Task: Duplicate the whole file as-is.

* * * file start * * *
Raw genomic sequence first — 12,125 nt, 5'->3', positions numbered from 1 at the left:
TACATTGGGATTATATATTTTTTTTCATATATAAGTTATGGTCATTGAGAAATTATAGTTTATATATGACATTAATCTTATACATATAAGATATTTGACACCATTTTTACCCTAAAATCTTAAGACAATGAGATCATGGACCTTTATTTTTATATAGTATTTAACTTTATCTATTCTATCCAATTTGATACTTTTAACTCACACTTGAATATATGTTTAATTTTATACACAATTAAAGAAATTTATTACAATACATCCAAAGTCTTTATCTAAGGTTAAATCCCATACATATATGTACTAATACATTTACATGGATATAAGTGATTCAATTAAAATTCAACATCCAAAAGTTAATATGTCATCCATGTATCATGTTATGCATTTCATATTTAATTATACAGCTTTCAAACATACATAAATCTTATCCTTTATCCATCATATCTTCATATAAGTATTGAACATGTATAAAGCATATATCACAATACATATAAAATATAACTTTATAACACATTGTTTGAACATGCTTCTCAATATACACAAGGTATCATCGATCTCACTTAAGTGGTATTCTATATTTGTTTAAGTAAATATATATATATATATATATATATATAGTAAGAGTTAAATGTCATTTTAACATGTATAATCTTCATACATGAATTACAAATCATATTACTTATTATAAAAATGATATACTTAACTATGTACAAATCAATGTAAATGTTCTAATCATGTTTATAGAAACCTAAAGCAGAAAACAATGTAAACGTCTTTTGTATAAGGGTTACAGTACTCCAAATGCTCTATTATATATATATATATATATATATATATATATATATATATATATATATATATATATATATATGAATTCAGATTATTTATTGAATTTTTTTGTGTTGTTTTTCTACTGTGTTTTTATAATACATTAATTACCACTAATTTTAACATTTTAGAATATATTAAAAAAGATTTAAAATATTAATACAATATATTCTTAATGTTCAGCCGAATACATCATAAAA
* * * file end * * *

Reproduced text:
Raw genomic sequence first — 12,125 nt, 5'->3', positions numbered from 1 at the left:
TACATTGGGATTATATATTTTTTTTCATATATAAGTTATGGTCATTGAGAAATTATAGTTTATATATGACATTAATCTTATACATATAAGATATTTGACACCATTTTTACCCTAAAATCTTAAGACAATGAGATCATGGACCTTTATTTTTATATAGTATTTAACTTTATCTATTCTATCCAATTTGATACTTTTAACTCACACTTGAATATATGTTTAATTTTATACACAATTAAAGAAATTTATTACAATACATCCAAAGTCTTTATCTAAGGTTAAATCCCATACATATATGTACTAATACATTTACATGGATATAAGTGATTCAATTAAAATTCAACATCCAAAAGTTAATATGTCATCCATGTATCATGTTATGCATTTCATATTTAATTATACAGCTTTCAAACATACATAAATCTTATCCTTTATCCATCATATCTTCATATAAGTATTGAACATGTATAAAGCATATATCACAATACATATAAAATATAACTTTATAACACATTGTTTGAACATGCTTCTCAATATACACAAGGTATCATCGATCTCACTTAAGTGGTATTCTATATTTGTTTAAGTAAATATATATATATATATATATATATATAGTAAGAGTTAAATGTCATTTTAACATGTATAATCTTCATACATGAATTACAAATCATATTACTTATTATAAAAATGATATACTTAACTATGTACAAATCAATGTAAATGTTCTAATCATGTTTATAGAAACCTAAAGCAGAAAACAATGTAAACGTCTTTTGTATAAGGGTTACAGTACTCCAAATGCTCTATTATATATATATATATATATATATATATATATATATATATATATATATATATATATATATATGAATTCAGATTATTTATTGAATTTTTTTGTGTTGTTTTTCTACTGTGTTTTTATAATACATTAATTACCACTAATTTTAACATTTTAGAATATATTAAAAAAGATTTAAAATATTAATACAATATATTCTTAATGTTCAGCCGAATACATCATAAAA